Feeling Fit and Healthy Postpartum

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Pregnancy is a long period of life, lasting roughly nine months. During this time, we experience all sorts of changes to our bodies and it may feel difficult to get back to your pre-pregnancy self (in both body and mind) once you’ve given birth. What you need to really focus on is ensuring that you are fit and healthy to ensure a good quality of life and better overall wellbeing. Here are some suggestions that could help you to achieve this!

 

Don’t Rush Things

We’re all influenced by what we see online and read in magazines. Nowadays, there are big shows of women “getting back in shape” within weeks of giving birth. The truth is that, for most of us, this is an unrealistic expectation and would require us to spend a lot of time away from our newborns in favour of the gym and personal training sessions. Instead, take things easy. Relieve pressure on yourself and take things at your own pace. There’s no rush to try to get your body back to how it looked before pregnancy.

 

Consider Your Diet

Another thing that you should bear in mind is to avoid fad diets post-pregnancy. Your body has been through a lot and you need to fuel it properly in order for it to recover fully. As always, you should prioritise a healthy, balanced diet that meets your recommended daily calorie intake. You don’t need to cut anything in particular out. You just need to eat each of your food groups in moderation. You may also want to consider supplements, which can help top up levels of nutrients that you may not be getting into your body through the food you’re eating. Whether that’s protein, vitamin supplements or the best shredding stack set, make sure to consult your doctor first. Reviews will also give a good indication into how good each product is.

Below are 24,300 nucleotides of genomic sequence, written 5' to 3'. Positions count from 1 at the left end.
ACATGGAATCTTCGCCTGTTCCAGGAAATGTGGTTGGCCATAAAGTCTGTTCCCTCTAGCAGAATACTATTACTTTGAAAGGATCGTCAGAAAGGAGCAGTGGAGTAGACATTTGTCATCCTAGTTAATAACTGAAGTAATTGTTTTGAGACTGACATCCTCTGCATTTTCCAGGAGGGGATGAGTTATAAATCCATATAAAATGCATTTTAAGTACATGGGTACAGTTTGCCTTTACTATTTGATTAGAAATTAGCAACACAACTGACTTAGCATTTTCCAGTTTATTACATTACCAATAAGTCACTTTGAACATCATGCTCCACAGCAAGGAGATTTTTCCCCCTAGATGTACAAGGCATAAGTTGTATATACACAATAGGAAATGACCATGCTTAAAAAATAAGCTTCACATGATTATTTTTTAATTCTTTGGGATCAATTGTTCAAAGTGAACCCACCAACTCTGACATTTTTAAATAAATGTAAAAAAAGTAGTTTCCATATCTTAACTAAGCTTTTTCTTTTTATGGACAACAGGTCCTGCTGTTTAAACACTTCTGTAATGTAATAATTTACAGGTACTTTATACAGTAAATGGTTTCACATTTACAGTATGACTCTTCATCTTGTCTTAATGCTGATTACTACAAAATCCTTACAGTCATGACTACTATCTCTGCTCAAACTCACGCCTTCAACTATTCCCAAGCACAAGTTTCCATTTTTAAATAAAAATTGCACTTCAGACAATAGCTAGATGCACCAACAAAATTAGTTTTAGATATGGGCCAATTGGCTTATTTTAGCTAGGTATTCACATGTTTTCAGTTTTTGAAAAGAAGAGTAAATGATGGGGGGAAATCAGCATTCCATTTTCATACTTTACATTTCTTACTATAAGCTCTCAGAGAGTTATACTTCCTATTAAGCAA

Exercise

Many of us slow down on exercise during pregnancy. But once you’ve given birth, it’s once again recommended that the average adult gets one hundred and fifty minutes of moderate aerobic exercise a week. Alternatively, you could try seventy five minutes of vigorous aerobic exercise a week. It’s understandable to work up to this, building up your strength, stamina, flexibility and balance as you go along. There are all sorts of exercises that you can try and you don’t necessarily have to go to the gym, walk, jog, run or cycle. You can engage in other activities that you may find more fun or engaging. Yoga is great for flexibility and balance. Dance is great fun and a great whole-body workout. Swimming is easy on the joints and can be calming. Team sports can add a social element to your exercise routine. Consider all of the options available to you in your local area and settle on something that works for you.

 

These are just a few suggestions to get the ball rolling, but hopefully, one will speak to you and get you off to a good start!

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